One Flag, One Language, One School (ca. 1921)

One Flag, One Language, One School

Pamphlet by C. A. Windle, ca. 1921.

In this pamphlet, C. A. Windle argues that the “anti-parochial school campaign is merely one phase of the anti-Catholic crusade.” He cites the Smith-Towner Bill, which effectively set the movement for compulsory public education in motion, and alludes to other “bills which have for their ultimate object the destruction of Catholic schools.” (In a few years, the Oregon School Case would become the most notorious example.)
Although the pamphlet is undated, the inside cover offers a clue. Under the heading “A Great Man Dies,” Windle laments the death of Cardinal James Gibbons at the age of 86. From other sources we can confirm that Cardinal Gibbons died in March of 1921; therefore, we can assume that the pamphlet was issued sometime shortly thereafter.
Please read the following excerpts from the pamphlet (or click to see the full text).

Excerpts

  • The enemies of the parochial school camouflage their attack upon the right of parents to give children a religious education by a pretended defense of the public school.
  • [Americans] should investigate the proposal to abolish parochial schools and analyze it carefully. Is it right or wrong? Does it accord with American principles or is it in conflict with the ideals upon which this Republic is founded? Does it interfere with religious liberty?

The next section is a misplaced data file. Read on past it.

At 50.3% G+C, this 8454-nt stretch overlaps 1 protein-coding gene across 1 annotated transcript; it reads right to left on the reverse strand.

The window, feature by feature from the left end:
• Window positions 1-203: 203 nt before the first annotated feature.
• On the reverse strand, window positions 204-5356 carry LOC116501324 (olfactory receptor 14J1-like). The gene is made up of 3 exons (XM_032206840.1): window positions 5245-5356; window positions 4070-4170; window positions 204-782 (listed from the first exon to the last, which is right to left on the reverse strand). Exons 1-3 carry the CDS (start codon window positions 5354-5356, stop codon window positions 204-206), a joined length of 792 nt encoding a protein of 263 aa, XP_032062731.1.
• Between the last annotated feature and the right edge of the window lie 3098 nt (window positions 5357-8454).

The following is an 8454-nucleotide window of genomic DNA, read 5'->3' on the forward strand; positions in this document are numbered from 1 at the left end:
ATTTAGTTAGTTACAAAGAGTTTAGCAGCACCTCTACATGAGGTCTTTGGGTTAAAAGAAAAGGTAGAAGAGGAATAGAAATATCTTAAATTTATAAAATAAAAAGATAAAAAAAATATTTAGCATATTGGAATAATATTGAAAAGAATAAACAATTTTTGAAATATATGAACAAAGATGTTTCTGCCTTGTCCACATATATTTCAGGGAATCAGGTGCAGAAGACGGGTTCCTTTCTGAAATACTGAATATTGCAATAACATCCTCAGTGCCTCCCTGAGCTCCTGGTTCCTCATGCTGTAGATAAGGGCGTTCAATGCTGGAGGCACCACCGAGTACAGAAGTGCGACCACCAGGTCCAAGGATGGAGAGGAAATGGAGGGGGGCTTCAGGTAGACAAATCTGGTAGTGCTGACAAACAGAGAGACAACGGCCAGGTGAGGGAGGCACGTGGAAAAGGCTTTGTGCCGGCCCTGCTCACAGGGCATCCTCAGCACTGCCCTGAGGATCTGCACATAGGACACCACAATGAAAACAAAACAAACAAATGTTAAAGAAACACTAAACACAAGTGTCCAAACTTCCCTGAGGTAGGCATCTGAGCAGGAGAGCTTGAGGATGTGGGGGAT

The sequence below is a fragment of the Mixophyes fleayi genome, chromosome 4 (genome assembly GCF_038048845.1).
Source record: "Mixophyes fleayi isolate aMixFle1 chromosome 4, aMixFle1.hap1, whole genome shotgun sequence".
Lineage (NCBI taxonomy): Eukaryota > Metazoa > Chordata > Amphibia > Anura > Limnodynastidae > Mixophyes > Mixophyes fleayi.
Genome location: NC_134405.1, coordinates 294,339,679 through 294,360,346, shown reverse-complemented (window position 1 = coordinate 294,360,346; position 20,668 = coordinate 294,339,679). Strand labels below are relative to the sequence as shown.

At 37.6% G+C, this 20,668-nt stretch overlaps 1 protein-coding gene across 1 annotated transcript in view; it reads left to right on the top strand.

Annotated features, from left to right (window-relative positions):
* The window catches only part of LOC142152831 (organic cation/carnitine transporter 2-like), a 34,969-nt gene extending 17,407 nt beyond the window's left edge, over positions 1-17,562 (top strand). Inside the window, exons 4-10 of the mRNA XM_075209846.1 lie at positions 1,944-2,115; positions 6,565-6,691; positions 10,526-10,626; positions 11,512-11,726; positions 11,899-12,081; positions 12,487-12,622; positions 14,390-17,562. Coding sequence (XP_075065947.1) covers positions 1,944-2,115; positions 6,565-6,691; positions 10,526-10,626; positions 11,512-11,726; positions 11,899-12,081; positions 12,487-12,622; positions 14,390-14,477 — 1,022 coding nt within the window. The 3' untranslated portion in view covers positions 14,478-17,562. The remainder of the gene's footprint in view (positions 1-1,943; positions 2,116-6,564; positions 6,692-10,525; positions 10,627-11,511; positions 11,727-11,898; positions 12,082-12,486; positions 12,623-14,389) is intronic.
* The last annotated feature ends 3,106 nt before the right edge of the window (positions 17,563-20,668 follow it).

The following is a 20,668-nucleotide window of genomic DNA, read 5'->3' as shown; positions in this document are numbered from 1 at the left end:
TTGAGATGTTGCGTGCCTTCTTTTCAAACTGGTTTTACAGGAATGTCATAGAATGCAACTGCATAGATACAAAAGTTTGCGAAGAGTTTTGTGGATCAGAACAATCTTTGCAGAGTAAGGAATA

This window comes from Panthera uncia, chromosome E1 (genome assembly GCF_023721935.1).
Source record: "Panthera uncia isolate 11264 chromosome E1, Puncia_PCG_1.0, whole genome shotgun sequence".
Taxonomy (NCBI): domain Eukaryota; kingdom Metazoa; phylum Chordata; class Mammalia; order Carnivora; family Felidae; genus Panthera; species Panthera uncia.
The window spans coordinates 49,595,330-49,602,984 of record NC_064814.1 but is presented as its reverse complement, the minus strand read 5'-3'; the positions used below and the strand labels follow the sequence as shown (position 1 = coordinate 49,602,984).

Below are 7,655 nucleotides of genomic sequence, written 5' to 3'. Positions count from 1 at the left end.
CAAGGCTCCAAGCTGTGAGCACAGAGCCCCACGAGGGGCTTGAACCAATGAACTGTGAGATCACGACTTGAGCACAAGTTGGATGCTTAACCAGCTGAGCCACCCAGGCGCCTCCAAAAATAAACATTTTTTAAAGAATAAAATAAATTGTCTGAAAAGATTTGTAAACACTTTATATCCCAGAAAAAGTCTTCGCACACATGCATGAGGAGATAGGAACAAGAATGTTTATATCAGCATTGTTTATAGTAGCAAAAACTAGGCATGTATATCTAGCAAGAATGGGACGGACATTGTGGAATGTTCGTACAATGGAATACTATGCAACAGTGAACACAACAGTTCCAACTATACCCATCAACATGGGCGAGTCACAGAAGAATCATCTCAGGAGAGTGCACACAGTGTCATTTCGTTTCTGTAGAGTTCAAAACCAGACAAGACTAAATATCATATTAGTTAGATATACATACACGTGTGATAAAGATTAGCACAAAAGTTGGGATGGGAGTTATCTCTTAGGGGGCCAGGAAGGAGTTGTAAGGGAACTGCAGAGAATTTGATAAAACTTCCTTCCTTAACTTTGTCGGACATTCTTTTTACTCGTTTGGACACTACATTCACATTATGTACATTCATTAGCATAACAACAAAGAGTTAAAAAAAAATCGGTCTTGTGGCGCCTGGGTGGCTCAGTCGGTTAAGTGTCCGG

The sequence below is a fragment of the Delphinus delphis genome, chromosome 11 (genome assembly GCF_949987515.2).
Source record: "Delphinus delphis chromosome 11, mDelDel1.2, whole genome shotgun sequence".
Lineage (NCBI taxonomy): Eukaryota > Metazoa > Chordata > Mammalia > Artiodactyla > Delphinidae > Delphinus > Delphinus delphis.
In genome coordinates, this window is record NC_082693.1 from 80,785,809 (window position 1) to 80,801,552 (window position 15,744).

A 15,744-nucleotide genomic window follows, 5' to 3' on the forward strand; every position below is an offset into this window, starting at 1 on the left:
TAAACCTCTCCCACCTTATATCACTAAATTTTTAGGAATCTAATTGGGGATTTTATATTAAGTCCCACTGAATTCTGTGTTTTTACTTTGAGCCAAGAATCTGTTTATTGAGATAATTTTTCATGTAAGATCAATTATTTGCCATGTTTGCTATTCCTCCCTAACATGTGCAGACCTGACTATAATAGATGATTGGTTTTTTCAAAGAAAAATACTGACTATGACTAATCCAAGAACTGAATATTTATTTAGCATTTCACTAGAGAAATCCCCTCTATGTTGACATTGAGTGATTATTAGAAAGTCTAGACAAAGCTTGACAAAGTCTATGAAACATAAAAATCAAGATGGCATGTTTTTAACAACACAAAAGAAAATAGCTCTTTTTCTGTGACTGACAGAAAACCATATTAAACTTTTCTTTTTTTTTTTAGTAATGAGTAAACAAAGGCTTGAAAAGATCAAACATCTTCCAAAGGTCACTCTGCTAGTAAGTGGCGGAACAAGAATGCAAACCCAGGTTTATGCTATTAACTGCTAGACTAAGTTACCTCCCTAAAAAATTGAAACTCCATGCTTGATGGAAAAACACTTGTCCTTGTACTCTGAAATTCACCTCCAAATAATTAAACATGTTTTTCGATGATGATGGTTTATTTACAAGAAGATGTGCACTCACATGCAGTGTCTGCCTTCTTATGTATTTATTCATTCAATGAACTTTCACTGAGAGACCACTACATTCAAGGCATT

• The anti-parochial school bills proposed in various states are dishonest because they are weasel-worded in such a way as to appear not to harm parochial schools, but merely compel attendance at public schools.
  • The backbone of the argument put up by these so-called public school defenders is exemplified by the clever slogan they use which is cunningly designed to catch the unthinking and deceive the uninformed—“ONE FLAG, ONE LANGUAGE, ONE SCHOOL.”
  • Every American can endorse the sentiment of having one flag, but it must be the grand old banner of the stars which guarantees religious freedom, and under whose sacred folds the right of Catholics, Protestants and others to follow their conscience in giving their children a religious education has ever been protected. The flag without this right becomes a meaningless rag.
  • Americanization of tens of thousands of immigrants would be well nigh impossible if we were so blind as to prohibit the teaching of foreign languages in our schools.
  • They assert that the “little red schoolhouse” is in danger of being gobbled up the religious school ogre.
  • America is great today because its people are of different races and received different training, have different ideas and in them combine the best elements of each.
  • One Flag? Yes! The flag of Liberty!
    One Language? Yes! The language of Truth!
    One School? Yes! The School of Justice.

Questions

1. How does Windle’s title — “One Flag, One Language, One School” — use irony for rhetorical purposes?

2. What does Windle mean when he calls the bills “weasel-worded”? (See third bullet point.)

3. Do you see any parallels between the types of arguments that Windle is refuting in this pamphlet and the types of arguments that we see in contemporary politics? If so, give an example.

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